Standing, he helped her to her feet and led her deeper into the cave, sinking into a shadow as the first dragoon came in.
Geoffrey held his breath, grateful that he stood in front of Maeve and blocked her view. His heart hammered when he recognized the man: Ensign Coates. Why did it have to be Coates?
Two more dragoons followed, and they gave the cave a cursory look.
“There’s been someone here,” said Coates.
The others agreed, and he said, “We shall have to keep an eye on this place.”
They turned to go, but Coates turned back slowly, his beady eyes scanning the darkness. The other two had stopped in the cave entrance, blocking more of the light.
Geoffrey held his breath and realized Maeve was squeezing his hand. He had no memory of taking it. Sweat trickled down his back despite the damp coolness.
Coates paced slowly toward him, moving surprisingly gracefully for a man built like a keg. Almost catlike. A slow smile creased his face as he stopped in front of Geoffrey.
“Lieutenant Ames. Can’t say I am surprised to see you here, but I am curious about what you are doing.”
Before Geoffrey could say anything, Maeve’s baby whimpered and she shushed him. Coates smiled, exposing tobacco stained teeth. “I have over-estimated you, Lieutenant. I always suspected you enjoyed having a go with a woman in need, but I never thought you too selfish to share.”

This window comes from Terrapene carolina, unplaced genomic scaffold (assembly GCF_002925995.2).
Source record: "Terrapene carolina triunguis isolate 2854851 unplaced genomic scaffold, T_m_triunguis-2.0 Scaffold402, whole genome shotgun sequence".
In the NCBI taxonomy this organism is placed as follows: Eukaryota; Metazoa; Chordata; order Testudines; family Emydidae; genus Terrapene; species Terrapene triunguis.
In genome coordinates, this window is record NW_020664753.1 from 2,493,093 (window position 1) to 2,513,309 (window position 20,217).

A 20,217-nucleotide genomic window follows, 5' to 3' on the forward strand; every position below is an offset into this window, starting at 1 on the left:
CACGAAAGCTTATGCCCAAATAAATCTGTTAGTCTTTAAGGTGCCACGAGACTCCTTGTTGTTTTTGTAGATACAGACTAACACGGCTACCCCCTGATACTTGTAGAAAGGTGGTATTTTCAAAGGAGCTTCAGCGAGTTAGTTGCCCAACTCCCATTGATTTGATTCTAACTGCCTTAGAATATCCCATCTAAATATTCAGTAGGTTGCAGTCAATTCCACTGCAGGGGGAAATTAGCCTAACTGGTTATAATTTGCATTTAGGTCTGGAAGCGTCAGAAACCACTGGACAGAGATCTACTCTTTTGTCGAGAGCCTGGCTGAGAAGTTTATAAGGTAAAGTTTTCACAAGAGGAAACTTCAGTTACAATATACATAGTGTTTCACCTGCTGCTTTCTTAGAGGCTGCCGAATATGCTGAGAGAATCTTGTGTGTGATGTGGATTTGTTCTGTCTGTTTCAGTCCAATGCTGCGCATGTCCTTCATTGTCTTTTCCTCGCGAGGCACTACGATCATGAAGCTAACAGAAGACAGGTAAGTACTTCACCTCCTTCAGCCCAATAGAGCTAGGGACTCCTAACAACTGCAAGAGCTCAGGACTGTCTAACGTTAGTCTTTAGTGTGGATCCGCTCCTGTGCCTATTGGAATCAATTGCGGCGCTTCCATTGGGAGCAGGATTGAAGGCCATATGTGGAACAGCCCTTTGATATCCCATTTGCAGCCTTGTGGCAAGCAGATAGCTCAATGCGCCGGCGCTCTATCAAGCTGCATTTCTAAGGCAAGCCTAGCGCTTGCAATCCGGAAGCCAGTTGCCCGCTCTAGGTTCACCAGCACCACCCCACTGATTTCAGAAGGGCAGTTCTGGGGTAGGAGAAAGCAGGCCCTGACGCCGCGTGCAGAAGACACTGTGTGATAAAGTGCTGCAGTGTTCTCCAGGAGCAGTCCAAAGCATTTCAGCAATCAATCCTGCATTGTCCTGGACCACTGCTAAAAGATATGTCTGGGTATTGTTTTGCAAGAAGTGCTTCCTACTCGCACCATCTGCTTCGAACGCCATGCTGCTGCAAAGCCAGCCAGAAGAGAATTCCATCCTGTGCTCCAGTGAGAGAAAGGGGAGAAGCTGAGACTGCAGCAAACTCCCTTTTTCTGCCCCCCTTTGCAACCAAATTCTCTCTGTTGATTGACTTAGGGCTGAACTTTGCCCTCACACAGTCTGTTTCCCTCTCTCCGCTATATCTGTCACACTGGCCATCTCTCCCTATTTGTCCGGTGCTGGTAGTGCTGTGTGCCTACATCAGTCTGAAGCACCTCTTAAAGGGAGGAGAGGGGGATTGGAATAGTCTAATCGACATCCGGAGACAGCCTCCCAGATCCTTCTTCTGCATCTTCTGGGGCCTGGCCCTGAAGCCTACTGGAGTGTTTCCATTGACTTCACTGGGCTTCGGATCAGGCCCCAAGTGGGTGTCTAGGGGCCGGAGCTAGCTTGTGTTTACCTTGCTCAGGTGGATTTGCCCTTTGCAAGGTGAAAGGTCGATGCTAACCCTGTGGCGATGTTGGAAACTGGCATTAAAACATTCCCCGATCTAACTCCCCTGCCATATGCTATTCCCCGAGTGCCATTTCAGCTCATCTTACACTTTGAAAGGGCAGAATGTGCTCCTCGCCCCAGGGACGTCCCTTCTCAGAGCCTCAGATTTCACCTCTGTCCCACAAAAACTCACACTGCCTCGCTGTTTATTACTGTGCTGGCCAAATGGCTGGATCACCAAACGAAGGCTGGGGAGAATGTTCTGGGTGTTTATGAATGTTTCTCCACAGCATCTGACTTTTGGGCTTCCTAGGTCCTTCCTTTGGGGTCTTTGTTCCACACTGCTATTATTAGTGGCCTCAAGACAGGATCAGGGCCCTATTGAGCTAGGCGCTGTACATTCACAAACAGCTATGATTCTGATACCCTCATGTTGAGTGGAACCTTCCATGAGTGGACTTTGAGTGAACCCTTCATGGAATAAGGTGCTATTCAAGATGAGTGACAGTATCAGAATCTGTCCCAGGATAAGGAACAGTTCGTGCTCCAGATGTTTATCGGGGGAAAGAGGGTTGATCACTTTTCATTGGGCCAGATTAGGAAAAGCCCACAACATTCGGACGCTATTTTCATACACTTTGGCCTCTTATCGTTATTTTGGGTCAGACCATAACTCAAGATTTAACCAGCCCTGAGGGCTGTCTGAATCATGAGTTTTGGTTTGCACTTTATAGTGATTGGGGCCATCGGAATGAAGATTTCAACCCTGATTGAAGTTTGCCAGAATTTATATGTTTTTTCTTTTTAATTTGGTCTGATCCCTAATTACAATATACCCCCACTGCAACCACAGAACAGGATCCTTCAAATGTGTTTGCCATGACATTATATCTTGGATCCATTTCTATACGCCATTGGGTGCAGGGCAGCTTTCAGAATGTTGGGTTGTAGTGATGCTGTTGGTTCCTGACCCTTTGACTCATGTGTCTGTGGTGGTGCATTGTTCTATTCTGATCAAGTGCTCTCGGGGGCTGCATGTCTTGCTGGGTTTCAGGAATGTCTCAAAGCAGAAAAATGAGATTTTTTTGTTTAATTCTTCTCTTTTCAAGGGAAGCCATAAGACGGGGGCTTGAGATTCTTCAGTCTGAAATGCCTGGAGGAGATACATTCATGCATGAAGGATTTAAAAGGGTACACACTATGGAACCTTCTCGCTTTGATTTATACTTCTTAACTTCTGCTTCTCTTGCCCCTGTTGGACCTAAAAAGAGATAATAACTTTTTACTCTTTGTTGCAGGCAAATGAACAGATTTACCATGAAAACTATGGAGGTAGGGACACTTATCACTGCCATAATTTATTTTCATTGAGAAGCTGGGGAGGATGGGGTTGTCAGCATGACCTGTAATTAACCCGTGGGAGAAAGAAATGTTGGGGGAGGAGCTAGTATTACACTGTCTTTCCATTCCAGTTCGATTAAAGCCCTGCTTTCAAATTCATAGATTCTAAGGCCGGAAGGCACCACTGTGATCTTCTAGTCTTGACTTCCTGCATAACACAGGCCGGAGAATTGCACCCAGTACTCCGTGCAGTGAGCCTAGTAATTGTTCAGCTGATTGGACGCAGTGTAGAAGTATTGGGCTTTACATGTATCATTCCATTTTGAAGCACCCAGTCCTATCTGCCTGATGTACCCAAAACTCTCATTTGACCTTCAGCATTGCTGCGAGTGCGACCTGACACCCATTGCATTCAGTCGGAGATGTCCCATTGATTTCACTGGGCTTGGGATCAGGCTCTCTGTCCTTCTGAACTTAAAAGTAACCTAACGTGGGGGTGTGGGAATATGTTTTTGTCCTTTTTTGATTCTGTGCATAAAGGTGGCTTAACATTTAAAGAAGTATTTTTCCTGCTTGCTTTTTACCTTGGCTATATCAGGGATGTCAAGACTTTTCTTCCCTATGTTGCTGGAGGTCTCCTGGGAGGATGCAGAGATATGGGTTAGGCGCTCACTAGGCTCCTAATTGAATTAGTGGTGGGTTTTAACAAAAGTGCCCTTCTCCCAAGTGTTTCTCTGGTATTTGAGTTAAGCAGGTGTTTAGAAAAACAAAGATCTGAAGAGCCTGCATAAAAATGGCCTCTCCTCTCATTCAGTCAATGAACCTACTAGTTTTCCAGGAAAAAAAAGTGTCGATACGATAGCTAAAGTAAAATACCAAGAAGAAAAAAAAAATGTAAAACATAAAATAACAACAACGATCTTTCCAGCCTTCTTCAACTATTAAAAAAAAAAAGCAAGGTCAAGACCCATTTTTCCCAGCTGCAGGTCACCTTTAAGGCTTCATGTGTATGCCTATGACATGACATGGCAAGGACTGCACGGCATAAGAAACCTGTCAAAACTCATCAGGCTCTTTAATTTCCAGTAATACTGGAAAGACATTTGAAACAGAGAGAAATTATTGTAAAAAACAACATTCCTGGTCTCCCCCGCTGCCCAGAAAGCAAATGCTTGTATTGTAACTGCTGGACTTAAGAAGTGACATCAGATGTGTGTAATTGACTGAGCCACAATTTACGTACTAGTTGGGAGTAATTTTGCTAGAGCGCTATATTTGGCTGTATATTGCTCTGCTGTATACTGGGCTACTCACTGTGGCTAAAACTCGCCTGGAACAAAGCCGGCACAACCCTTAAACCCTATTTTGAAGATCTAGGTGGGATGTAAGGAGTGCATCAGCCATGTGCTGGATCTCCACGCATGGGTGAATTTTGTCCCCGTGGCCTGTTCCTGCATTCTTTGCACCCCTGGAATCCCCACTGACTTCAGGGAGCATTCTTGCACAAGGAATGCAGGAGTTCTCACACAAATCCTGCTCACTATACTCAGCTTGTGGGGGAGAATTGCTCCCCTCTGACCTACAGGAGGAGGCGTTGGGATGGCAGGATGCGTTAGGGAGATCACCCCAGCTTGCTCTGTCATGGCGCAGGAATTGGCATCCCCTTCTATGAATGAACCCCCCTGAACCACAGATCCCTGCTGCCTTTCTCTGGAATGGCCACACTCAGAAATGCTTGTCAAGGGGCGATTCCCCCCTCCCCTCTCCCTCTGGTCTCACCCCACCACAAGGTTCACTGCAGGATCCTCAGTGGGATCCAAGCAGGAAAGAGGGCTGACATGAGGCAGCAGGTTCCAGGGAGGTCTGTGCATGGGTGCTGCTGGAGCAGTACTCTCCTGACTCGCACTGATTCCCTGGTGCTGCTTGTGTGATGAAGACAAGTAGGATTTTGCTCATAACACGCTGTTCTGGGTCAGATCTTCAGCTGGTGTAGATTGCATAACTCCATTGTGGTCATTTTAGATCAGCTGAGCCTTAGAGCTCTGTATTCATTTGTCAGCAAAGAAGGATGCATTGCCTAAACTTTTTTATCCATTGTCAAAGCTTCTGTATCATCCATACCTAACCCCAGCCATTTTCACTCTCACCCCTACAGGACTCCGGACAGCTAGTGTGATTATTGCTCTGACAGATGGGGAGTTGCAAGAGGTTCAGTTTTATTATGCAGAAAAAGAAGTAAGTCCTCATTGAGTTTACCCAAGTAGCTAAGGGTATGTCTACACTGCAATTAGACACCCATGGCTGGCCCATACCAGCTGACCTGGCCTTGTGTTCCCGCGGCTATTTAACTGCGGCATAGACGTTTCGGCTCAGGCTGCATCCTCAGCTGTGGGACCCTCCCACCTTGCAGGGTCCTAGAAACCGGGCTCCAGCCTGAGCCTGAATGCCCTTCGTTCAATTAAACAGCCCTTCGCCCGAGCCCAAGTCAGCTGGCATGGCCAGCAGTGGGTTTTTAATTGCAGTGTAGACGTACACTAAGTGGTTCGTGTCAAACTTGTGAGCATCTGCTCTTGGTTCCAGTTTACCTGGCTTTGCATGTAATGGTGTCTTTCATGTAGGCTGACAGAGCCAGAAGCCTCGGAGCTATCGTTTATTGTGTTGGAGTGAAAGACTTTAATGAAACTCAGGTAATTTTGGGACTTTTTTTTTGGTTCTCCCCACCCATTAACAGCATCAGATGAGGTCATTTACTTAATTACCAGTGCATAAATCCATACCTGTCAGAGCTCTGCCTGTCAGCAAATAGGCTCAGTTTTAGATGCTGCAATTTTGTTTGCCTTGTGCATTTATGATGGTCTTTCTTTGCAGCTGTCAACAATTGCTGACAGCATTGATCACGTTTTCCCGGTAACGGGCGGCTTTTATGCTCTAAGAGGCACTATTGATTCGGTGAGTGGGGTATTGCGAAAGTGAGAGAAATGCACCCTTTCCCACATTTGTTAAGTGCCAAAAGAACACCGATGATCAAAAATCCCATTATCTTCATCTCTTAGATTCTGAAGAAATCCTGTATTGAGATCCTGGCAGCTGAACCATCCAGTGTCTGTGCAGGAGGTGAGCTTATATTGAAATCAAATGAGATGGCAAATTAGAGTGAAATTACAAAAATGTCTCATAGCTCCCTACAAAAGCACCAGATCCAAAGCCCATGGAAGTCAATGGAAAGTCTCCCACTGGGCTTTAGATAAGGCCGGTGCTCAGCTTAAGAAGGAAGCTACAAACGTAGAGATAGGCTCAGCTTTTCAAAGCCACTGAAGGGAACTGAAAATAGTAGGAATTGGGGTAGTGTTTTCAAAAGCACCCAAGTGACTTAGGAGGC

Geoffrey stepped forward, forcing Coates to step back.
Coates laughed. “And in front of the baby, no less.” He looked around Geoffrey and added, “Can’t say I blame you. Nice ripe bird.”
Geoffrey’s right fist slammed into the ensign’s jaw, sending him sprawling. Maeve screamed something unintelligible, and the other two dragoons ran back as Coates rubbed his jaw and staggered to his feet.
“Lieutenant, for future reference, if you’re planning to hide in a shadow, you should rub soot on your buttons. Your’s are so shiny it doesn’t take much light at all to reflect off them.” He spoke over his shoulder, never taking his eyes off Geoffrey. “We’re taking them in.”
There was a moment of stunned silence. “Sir, don’t you mean we’re taking her in?”
“No, I mean them. Both of them.”
“But sir, he’s one of ours!”
Coates whirled to face the man who protested. “Could you not see that he was protecting her? We’re going to take him in for questioning. Get the ropes.”
Maeve screamed again, and Geoffrey spun around. She was on her knees, crying and rocking the child she clutched to her chest.
Geoffrey knelt in front of her and she stopped rocking. He put his hand on the baby’s back. It was still. He touched her hand. “I am so sorry.”
Then he was being hauled to his feet, his arms drawn in front of him. Rough hemp rasped his wrists and he was jerked outside. Maeve was crying again, but he could do nothing for her now. As he was dragged out of the cave, he noted absently that the sunny day had turned drizzly again. Scanning the tree line, he saw no sign of Marsali, and his heart lifted a little. He could face any shame as long as she was safe.